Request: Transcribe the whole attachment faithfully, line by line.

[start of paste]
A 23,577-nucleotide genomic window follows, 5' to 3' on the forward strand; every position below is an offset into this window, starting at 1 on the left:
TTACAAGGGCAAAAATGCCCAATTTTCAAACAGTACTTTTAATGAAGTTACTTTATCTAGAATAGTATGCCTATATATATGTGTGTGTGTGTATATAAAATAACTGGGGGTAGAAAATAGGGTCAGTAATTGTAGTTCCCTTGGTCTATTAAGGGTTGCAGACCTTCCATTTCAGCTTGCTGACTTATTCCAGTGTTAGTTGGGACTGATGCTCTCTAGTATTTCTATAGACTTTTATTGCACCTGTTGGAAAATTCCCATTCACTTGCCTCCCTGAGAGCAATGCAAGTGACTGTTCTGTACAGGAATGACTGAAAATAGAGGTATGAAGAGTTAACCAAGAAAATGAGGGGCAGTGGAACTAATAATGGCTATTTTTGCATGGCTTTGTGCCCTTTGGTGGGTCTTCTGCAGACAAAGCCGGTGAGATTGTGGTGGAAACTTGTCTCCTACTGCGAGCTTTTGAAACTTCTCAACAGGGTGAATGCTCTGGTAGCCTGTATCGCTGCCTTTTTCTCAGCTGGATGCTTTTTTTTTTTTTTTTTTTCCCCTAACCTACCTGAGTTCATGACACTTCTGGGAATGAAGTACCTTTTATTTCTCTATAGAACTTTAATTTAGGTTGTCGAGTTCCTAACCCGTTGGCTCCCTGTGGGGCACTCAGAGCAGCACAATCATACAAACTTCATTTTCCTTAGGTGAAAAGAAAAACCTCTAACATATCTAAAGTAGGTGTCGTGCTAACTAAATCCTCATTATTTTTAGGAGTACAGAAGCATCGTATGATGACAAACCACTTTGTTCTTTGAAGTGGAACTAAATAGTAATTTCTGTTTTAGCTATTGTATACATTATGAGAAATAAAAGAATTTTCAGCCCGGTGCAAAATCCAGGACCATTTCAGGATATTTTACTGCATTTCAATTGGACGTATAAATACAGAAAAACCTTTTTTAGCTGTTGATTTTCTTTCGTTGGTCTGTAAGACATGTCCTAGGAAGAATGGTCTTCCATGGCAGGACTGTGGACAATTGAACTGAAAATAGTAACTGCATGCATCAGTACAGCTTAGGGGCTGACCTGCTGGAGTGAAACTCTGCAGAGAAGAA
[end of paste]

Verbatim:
A 23,577-nucleotide genomic window follows, 5' to 3' on the forward strand; every position below is an offset into this window, starting at 1 on the left:
TTACAAGGGCAAAAATGCCCAATTTTCAAACAGTACTTTTAATGAAGTTACTTTATCTAGAATAGTATGCCTATATATATGTGTGTGTGTGTATATAAAATAACTGGGGGTAGAAAATAGGGTCAGTAATTGTAGTTCCCTTGGTCTATTAAGGGTTGCAGACCTTCCATTTCAGCTTGCTGACTTATTCCAGTGTTAGTTGGGACTGATGCTCTCTAGTATTTCTATAGACTTTTATTGCACCTGTTGGAAAATTCCCATTCACTTGCCTCCCTGAGAGCAATGCAAGTGACTGTTCTGTACAGGAATGACTGAAAATAGAGGTATGAAGAGTTAACCAAGAAAATGAGGGGCAGTGGAACTAATAATGGCTATTTTTGCATGGCTTTGTGCCCTTTGGTGGGTCTTCTGCAGACAAAGCCGGTGAGATTGTGGTGGAAACTTGTCTCCTACTGCGAGCTTTTGAAACTTCTCAACAGGGTGAATGCTCTGGTAGCCTGTATCGCTGCCTTTTTCTCAGCTGGATGCTTTTTTTTTTTTTTTTTTTCCCCTAACCTACCTGAGTTCATGACACTTCTGGGAATGAAGTACCTTTTATTTCTCTATAGAACTTTAATTTAGGTTGTCGAGTTCCTAACCCGTTGGCTCCCTGTGGGGCACTCAGAGCAGCACAATCATACAAACTTCATTTTCCTTAGGTGAAAAGAAAAACCTCTAACATATCTAAAGTAGGTGTCGTGCTAACTAAATCCTCATTATTTTTAGGAGTACAGAAGCATCGTATGATGACAAACCACTTTGTTCTTTGAAGTGGAACTAAATAGTAATTTCTGTTTTAGCTATTGTATACATTATGAGAAATAAAAGAATTTTCAGCCCGGTGCAAAATCCAGGACCATTTCAGGATATTTTACTGCATTTCAATTGGACGTATAAATACAGAAAAACCTTTTTTAGCTGTTGATTTTCTTTCGTTGGTCTGTAAGACATGTCCTAGGAAGAATGGTCTTCCATGGCAGGACTGTGGACAATTGAACTGAAAATAGTAACTGCATGCATCAGTACAGCTTAGGGGCTGACCTGCTGGAGTGAAACTCTGCAGAGAAGAA